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July 24, 2020: The Perils of Puppyhood

Domesticated dogs are pretty tough and resilient critters. In order to survive, they have to figure out human expectations and act accordingly. It seems to me to be a pretty tough endeavor. For instance, think about their having to learn to poop and pee outside. It gets complicated when punishment follows elimination. Dogs can’t comprehend why they are then punished or looked upon with disfavor.

There are also the perils of puppyhood. Feral dogs have to figure out how to get by on the street. And domesticated dogs have to figure out how to get into the home. In either case, there is so much that can go awry.

Ryder and Shadow chewing on their bones

I was reminded of this today. Pete and I left Shadow in the upper quadrant when we went riding. She expressed her displeasure by whining pitifully. We were then walking the horses in the direction of the trail. We both had the same thought, that she might get out of the fenced in area and attempt to follow us. I then envisioned it – our little dog running into the road and being killed by a fast moving vehicle.

After a bit she stopped whining. Pete suggested we stop and wait in order to see if she was heading in our direction. My thinking was that we ought to return and put Ryder (who was with us) in with her. We did stop. We did not go back. We did our ride and did not cut it short.

All the while, I hoped that Shadow was okay. We both are now of course very attached to her. Intimations of parenthood do come to mind. We confer constantly about her the eating, elimination, and exercise habits. And we take great joy in watching her play.

I think that our acquiring her has also been good for our relationship. I, in particular, am seeing a side of Pete that I haven’t seen in some time, and consequently being reminded that it is in his nature to be kind, compassionate, nurturing, and caring. He is also very patient.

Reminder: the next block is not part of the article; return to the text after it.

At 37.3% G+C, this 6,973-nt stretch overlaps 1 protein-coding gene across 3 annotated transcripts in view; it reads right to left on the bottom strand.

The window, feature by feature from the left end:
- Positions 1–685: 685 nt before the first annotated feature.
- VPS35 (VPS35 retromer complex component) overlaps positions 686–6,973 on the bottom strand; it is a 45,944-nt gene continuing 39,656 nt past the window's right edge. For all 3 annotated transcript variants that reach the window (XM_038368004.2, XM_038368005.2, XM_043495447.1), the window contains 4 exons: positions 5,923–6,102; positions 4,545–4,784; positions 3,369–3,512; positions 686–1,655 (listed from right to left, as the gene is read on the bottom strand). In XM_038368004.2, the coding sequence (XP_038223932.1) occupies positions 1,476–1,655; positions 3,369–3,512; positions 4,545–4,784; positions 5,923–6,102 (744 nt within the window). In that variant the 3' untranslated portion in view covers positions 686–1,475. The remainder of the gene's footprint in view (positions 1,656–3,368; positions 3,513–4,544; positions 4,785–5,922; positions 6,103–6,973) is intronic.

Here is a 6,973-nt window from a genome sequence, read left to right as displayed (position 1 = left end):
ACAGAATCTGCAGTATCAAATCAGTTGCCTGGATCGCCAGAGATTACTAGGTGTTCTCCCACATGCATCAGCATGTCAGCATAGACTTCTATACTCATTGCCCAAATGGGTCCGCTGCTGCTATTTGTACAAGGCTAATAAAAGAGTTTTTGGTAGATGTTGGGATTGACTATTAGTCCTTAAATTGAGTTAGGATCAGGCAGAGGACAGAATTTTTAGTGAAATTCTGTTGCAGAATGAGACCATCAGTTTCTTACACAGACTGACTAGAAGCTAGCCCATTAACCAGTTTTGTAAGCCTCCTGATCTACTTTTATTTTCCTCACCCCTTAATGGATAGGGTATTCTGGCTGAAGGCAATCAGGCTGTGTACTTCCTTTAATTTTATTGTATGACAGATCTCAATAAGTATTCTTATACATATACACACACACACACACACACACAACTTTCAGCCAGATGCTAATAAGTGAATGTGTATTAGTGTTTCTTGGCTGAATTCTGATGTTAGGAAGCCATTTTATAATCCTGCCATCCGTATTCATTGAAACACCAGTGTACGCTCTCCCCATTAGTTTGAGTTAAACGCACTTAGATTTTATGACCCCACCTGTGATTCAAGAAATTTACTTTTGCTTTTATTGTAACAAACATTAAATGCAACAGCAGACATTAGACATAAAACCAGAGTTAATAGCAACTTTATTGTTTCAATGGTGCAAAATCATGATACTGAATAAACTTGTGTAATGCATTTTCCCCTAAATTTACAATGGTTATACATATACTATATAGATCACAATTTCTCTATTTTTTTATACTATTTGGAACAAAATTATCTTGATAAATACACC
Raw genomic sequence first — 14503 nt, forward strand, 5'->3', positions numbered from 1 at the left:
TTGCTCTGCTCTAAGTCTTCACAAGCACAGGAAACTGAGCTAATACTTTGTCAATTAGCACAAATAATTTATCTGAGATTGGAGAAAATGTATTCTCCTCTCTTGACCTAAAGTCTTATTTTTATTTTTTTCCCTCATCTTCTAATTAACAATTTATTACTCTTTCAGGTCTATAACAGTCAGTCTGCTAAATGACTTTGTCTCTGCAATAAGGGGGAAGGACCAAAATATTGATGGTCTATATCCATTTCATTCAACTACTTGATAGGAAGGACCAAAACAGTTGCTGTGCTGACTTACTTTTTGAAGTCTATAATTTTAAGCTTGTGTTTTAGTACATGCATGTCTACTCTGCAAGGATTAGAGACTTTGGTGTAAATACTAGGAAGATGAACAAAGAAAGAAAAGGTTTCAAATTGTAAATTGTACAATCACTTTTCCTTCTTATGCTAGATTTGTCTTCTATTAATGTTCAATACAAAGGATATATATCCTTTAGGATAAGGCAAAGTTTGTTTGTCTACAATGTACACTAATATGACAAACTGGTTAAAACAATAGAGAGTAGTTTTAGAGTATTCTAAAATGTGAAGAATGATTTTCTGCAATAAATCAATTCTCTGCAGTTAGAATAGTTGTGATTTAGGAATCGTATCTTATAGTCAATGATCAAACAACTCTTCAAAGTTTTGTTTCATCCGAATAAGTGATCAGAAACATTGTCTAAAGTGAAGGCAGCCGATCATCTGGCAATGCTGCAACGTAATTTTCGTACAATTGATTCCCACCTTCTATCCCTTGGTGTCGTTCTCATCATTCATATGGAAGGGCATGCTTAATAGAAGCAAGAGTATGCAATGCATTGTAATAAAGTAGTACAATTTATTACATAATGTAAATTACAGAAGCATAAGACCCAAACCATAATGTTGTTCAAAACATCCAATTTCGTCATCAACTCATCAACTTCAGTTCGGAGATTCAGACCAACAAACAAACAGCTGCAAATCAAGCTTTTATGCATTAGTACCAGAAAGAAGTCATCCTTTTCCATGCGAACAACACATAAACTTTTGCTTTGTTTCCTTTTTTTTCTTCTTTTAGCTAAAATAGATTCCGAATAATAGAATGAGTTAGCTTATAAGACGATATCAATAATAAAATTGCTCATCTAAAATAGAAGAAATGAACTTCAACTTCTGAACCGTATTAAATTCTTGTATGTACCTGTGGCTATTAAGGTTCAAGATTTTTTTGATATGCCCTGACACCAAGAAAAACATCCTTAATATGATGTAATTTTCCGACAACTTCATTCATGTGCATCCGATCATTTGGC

Shadow is also a reminder to me that you have to keep a close eye on puppies because, really, just about anything can happen to them. For instance, they can stick their face in oven broilers and burn their little noses. They can get stepped on when around horses. They can fall off stairs and break their backs. They can get chewed up and spit out by neighborhood dogs. They can get sticks wedged in their mouths. Oh, the list is endless. And in thinking about this endless list, I was bowled over by the enormity of the task before us, which is to assist Shadow in becoming a full grown, good canine citizen.

Ryder is giving us an assist, by playing with her a few times a day. Even so, Ryder could do considerable damage in very short order.

So, yeah, raising Shadow is yet another huge job that Pete and I have taken on. Are we up for the task? I’m not sure. I’ll never be sure.

Next: 205. 7/25/20: Don’t shirk your work

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